At the same tine, one finds the expression Romanum regnum (Roman realm) in an official document of 1041. In 1045, the signature of the emperor is described as signum regis invictissimi Henrici tertii, Burgundiorum primi, Romanorum secundi. Correspondingly, the title Rex Romanorum makes its apparition in 1040, and is officially adopted in the Intitulatio in 1041 and in the monogram in 1043.
The use of Romanum imperium becomes considerably more frequent under Frederic I Barbarossa (in 1152, 1155, 1157-9, 1162), In 1157, one finds a concurrent use of sacrum imperium et diva res publica (holy empire and holy commonwealth). The phrase sacrum imperium is found again in 1161, 1164, 1174, 1184-6. In 1159, one finds sacratissimum imperium, a phrase occasionally encountered until Otto IV.
The two expressions Romanum imperium and sacrum imperium are used concurrently in official documents for a century, but one does not find the two together until 1254: sacrum Romanum imperium. From that date, the new phrase never falls out of use although the shorter formulas continue to be used commonly.
Official documents in the German language show the phrase heiliges Reich or Römisches Reich frequently in documents of Ludwig of Bavaria, but heiliges Römisches Reich is rare; it first appears in 1340. It becomes common with Charles IV (1347).
The last transformation of the official name of the Empire took place in the late 15th c. A Reformation issued at the Reichstag of Frankfurt in 1442 speaks of dem heiligen Römischen Reich und Deutschen Landern. A similar phrase appears at the Reichstag of 1471: des heiligen Römischen Reichs und der widrigen Teutschen Nation (in Latin: sacri Romani imperii ac celeberrimae nationis Germanicae), and in the Landsfriede of Nürnberg of 1487: dem heiligen Reiche und deutscher Nation, the Landsfriede of 1486: das Römische Reich Teutscher Nation, the Worms diet of 1497: das heilige Reich Teutscher Nation, and the Köln diet of 1512: des heiligen Römischen Reichs Teutscher Nation. The phrase entered the Wahlkapitulation of 1519, by which the emperor promised to reside within dem heiligen Römischen Reiche Teutscher Nation.
From the late 16th c. to the 18th c. jurists debated the meaning of the phrase. Other early 16th c. documents suggest that it originally may have meant the German part of the Empire, with deutsche Nation in opposition to fremde Nation. Interestingly, the debate in the 17th c. was whether the phrase meant that Germany happened to be an empire, or whether the Empire happened to be located mainly in Germany. Increasingly, jurists and writers used the phrase imperium Romano-Germanicum. Significantly, the final acts of the Holy Roman Empire, namely the Reichsdeputationshauptschluß of 1803, the note of the French ambassador of August 1, 1806 and the abdication of Francis II, all use the phrase Deutsches Reich (confederation germanique) rather than the formal title.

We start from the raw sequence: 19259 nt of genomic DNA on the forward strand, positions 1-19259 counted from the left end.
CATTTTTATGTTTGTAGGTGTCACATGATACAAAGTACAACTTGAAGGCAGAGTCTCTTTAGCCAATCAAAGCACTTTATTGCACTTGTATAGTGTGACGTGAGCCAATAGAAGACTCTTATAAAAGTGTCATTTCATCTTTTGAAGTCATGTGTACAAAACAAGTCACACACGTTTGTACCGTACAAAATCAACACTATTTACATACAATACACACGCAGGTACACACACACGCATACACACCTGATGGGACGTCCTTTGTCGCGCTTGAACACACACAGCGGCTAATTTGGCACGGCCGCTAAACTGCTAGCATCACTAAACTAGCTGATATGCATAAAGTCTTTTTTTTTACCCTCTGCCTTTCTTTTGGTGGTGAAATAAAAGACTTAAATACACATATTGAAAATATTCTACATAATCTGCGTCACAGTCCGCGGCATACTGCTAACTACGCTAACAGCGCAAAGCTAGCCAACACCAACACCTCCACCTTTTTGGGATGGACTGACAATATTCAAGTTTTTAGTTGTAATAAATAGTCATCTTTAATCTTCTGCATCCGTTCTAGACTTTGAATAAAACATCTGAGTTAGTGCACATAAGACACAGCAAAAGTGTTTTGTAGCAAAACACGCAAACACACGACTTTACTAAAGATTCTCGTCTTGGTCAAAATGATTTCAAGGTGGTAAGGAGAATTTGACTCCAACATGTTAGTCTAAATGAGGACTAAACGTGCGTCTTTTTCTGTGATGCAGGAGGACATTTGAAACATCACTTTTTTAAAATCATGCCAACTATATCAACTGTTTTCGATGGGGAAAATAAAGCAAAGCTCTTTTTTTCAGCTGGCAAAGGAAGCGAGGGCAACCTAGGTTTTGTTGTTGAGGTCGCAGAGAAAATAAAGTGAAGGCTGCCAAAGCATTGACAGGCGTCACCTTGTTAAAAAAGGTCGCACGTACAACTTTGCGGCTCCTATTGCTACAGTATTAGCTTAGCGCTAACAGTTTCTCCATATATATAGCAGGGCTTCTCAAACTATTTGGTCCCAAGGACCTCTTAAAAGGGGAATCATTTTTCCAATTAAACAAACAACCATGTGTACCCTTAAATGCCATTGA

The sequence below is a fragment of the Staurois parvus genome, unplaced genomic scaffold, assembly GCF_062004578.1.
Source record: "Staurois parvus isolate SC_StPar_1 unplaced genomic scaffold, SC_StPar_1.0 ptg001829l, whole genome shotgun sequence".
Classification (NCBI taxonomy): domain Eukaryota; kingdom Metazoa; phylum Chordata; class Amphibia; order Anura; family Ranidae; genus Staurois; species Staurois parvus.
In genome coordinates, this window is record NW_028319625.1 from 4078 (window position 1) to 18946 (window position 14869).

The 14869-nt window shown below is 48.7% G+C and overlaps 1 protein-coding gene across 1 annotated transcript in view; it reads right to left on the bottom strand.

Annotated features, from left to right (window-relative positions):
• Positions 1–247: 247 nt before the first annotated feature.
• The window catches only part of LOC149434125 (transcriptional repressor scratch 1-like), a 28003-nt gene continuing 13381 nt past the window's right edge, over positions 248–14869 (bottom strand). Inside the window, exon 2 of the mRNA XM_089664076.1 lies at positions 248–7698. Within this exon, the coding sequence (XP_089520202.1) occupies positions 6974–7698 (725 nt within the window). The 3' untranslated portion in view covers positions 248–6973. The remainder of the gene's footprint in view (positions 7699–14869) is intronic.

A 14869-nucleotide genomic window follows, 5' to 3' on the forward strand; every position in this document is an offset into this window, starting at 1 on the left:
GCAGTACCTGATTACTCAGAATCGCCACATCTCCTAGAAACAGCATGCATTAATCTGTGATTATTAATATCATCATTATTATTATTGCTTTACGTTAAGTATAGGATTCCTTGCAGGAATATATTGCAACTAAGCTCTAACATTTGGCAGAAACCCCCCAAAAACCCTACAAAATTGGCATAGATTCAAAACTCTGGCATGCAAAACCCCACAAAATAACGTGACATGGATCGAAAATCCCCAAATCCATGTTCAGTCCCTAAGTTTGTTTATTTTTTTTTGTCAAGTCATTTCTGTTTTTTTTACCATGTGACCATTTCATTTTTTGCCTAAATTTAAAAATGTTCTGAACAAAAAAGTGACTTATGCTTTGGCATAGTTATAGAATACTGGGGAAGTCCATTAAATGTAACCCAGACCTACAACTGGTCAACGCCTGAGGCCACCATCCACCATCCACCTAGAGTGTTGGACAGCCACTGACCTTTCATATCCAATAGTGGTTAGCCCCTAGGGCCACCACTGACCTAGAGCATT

(Source: Karl Zeumer: Heiliges römisches Reich deutscher Nation. in Quellen und Studien, Bd IV, Heft 2. Weimar, 1910.)
The office was not hereditary, but elective. However, from 1453 to 1740, a Habsburg was always Emperor. The last Habsburg Charles VI died leaving only daughters, and the Elector of Bavaria was elected as Charles VII in 1742, but he died in 1745 and Charles VI's son-in-law Francis of Lorraine was elected emperor in 1745; until the end of the Empire in 1806, the imperial crown was in the Habsburg-Lorraine family.
Beginning and End of ReignThe reign began with the swearing of the Wahlkapitulation, which itself preceded the coronation, led by the archbishop of Mainz. The imperial cities took an oath of loyalty at the time of coronation, but not the states of the empire, since each took such an oath at the time they inherited their fief.
The reign ended by death, abdication (Charles V in 1555) or deposition of the emperor. The latter could be declared by the Reichstag, although earlier texts (Schwabenspiegel and Sachsenspiegel, as well as the Golden Bull c5, §3) speak of a jurisdiction of the Count Palatine of the Rhine over the emperor, which was never formally abolished.